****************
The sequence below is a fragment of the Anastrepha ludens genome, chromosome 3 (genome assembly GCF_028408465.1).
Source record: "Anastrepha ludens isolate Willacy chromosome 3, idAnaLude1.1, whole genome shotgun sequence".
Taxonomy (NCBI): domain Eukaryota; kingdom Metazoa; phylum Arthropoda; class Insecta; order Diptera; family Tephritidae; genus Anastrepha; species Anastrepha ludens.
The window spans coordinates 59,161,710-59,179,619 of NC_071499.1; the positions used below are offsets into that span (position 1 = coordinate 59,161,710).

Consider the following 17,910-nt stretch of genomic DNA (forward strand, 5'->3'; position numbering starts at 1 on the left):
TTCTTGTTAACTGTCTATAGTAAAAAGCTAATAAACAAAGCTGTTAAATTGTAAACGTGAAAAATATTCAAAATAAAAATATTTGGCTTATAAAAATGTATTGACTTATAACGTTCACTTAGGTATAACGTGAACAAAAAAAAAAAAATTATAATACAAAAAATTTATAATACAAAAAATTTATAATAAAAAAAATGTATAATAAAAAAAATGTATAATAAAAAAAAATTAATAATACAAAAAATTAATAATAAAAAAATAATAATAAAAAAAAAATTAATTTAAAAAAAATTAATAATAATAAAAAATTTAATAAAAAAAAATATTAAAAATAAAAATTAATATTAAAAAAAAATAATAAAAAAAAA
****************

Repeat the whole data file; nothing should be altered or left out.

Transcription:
The sequence below is a fragment of the Anastrepha ludens genome, chromosome 3 (genome assembly GCF_028408465.1).
Source record: "Anastrepha ludens isolate Willacy chromosome 3, idAnaLude1.1, whole genome shotgun sequence".
Taxonomy (NCBI): domain Eukaryota; kingdom Metazoa; phylum Arthropoda; class Insecta; order Diptera; family Tephritidae; genus Anastrepha; species Anastrepha ludens.
The window spans coordinates 59,161,710-59,179,619 of NC_071499.1; the positions used below are offsets into that span (position 1 = coordinate 59,161,710).

Consider the following 17,910-nt stretch of genomic DNA (forward strand, 5'->3'; position numbering starts at 1 on the left):
TTCTTGTTAACTGTCTATAGTAAAAAGCTAATAAACAAAGCTGTTAAATTGTAAACGTGAAAAATATTCAAAATAAAAATATTTGGCTTATAAAAATGTATTGACTTATAACGTTCACTTAGGTATAACGTGAACAAAAAAAAAAAAATTATAATACAAAAAATTTATAATACAAAAAATTTATAATAAAAAAAATGTATAATAAAAAAAATGTATAATAAAAAAAAATTAATAATACAAAAAATTAATAATAAAAAAATAATAATAAAAAAAAAATTAATTTAAAAAAAATTAATAATAATAAAAAATTTAATAAAAAAAAATATTAAAAATAAAAATTAATATTAAAAAAAAATAATAAAAAAAAA